Fall Semester Doom & Entering the Workforce

I smell coolness in the air, and the leaves are losing their green. New York Fashion Week attendees throw shade beneath designer shades. Garish pumpkin and cornucopia displays suffocate previously elegant storefronts: it’s fall 2016.

Unfortunately for me, New England autumn gives me a feeling of impending doom of the upcoming school year. A new school year comes with terrifying side-effects: harder classes; post-summertime sadness leaving family and internship friends; nervousness that there is one less year in this warm educational womb called Wellesley.

I graduated in May, but my biological rhythm is still stuck in fall semester uncertainty this September. While crisp air and colorful Central Park trees charm most New Yorkers’ hearts, they leave a pit in my stomach as I head to work.

After graduation, I joined Google as a full-time employee. This is not an article about being jobless and 22 in New York City (and if you are, please reach out to me, and I will help you the best I can).

I have my dream job, and I live in NYC’s Chelsea neighborhood. As a child of immigrant parents, my goal was to have a prestigious job after college, one I would think worthy of my parents’ endless stamina and sacrifice. So, why do I have September doom when I achieved my goal?

Me after happily accepting my job at Google NYC.

In college, I studied digital arts, computer science, led the satire news show, ran marathons, completed an honors thesis senior year, and worked at the MIT Media Lab throughout my four years. Each school year brought on more difficult challenges that culminated in graduation (hopefully, with honors and a job). But now I’ve been working for a few months, and there is no graduation, no tangible end goal. I am not able to pursue my various passions with the intensity I did in school, and I don’t want to get stuck. The September pit in my stomach is the fear of getting stuck.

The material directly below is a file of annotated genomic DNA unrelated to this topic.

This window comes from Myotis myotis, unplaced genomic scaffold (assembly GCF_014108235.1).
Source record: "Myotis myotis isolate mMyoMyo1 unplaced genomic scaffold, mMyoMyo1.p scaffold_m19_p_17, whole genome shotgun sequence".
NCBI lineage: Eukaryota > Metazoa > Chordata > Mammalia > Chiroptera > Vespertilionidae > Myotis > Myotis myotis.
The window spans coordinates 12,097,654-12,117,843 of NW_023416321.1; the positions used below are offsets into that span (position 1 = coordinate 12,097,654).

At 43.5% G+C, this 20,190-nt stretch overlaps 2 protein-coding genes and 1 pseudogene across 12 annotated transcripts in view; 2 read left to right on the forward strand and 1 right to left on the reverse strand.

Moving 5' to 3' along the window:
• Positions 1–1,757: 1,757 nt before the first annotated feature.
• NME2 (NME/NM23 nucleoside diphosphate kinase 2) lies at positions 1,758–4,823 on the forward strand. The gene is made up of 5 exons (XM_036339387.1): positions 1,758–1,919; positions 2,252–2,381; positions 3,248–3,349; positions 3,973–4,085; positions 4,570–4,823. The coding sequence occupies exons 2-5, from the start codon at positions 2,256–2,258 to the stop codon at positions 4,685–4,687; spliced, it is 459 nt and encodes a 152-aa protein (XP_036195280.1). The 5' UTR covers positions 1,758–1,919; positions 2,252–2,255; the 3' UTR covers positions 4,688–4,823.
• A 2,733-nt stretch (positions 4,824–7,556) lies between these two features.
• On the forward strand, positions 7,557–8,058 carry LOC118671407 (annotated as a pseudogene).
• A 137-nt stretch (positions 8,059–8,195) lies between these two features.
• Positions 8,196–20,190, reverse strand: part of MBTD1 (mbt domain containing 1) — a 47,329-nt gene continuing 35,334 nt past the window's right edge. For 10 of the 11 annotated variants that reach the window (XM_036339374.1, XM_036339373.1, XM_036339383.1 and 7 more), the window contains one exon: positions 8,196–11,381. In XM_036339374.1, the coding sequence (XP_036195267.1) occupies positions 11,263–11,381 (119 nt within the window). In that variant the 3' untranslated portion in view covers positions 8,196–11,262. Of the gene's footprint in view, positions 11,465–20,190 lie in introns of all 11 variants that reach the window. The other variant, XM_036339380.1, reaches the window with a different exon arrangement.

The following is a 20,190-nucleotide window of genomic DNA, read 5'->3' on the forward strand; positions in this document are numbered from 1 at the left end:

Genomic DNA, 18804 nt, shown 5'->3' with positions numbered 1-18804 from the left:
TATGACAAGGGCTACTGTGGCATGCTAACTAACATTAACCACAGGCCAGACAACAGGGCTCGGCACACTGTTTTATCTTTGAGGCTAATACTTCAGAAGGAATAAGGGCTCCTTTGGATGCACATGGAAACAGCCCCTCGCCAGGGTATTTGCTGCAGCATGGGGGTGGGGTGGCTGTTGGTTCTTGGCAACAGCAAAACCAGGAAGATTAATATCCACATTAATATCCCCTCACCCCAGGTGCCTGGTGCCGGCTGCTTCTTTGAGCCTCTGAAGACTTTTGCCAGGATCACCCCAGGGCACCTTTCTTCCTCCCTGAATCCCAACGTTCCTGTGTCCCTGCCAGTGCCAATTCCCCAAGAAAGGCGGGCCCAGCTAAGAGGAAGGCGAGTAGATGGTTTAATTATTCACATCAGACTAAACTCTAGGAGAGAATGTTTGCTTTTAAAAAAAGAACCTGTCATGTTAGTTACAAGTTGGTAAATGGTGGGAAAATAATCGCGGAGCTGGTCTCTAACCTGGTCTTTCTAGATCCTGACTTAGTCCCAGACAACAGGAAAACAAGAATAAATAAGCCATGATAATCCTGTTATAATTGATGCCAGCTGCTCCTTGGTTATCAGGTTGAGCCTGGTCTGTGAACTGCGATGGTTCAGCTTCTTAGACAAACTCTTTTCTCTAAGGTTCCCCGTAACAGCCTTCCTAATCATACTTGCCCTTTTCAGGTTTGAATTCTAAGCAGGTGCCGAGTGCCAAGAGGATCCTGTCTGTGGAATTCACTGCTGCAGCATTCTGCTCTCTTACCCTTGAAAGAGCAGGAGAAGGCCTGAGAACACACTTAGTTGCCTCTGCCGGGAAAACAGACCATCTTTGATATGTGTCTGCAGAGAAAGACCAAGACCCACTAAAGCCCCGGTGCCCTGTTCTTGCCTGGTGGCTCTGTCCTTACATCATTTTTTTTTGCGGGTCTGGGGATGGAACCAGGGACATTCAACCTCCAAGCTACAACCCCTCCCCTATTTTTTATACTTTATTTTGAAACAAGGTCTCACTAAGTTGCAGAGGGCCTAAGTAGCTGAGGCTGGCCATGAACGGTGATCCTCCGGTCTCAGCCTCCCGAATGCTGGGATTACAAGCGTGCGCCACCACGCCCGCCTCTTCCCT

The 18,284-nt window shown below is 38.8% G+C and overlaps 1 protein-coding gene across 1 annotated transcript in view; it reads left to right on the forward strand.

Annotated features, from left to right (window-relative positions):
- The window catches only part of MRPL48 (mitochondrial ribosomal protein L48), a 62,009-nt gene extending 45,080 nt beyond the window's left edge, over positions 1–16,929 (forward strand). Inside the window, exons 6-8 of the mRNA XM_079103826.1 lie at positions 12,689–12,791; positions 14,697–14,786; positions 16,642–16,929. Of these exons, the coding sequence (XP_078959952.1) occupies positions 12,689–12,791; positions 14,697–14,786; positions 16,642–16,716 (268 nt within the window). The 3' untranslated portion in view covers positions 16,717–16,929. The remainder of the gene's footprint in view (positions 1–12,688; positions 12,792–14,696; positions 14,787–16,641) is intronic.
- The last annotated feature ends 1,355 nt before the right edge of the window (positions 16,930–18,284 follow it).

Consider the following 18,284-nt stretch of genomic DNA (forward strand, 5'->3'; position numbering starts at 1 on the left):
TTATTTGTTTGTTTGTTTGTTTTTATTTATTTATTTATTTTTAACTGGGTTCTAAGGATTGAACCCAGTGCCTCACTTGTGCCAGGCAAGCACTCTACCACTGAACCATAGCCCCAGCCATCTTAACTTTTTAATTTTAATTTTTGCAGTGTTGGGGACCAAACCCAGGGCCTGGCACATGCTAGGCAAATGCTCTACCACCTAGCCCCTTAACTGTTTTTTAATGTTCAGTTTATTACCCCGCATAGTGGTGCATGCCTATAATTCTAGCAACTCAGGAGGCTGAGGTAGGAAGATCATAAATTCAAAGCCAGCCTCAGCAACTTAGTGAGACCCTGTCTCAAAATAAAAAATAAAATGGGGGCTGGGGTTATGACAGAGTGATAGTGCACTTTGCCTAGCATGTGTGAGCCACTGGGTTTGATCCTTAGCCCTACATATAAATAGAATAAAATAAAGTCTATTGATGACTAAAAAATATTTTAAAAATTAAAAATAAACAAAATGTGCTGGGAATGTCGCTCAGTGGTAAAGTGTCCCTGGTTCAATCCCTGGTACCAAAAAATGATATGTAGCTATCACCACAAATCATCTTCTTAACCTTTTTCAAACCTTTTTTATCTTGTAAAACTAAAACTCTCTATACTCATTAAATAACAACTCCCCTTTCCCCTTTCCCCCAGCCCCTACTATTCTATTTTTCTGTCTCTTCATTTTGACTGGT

I don’t want to lose the fire that drove me to do bigger badder things every year of college. I have so many interests, and I want to continue to pursue them all! However, this is hard while working a rigorous full-time job. With a seemingly impossible dilemma on my hands, I decided to bring in an expert.

Edlyn Yuen, a fellow Wellesley College graduate, worked in global non-profit, investment banking, venture capital, and founded a company all in seven years out of college; her LinkedIn bio read “making things on the Internet.” Dynamic, intelligent, and hardworking, she was just the champion I needed.

Edlyn studied political science at Wellesley then worked at Kiva, which does microfinance for developing nations. After that she jumped deeper into finance, taking a job at Bank of America. “I wanted to learn how to turn numbers into stories,” she told me when I asked her what inspired the job switch. My takeaway from her first jump was that she understood the core of her work at Kiva: using numbers to make tangible change. While this sounded really simple when I initially wrote it down in my interview notes, I now realize it takes a lot of time and energy to truly figure out the core meaning of your job. I’m still figuring out what that is at my job at Google. There is a lot of fluff in jobs that distracts us from the real thing we are doing. I think she identified those things and then figured out what she liked from those things and took that learning into her next steps.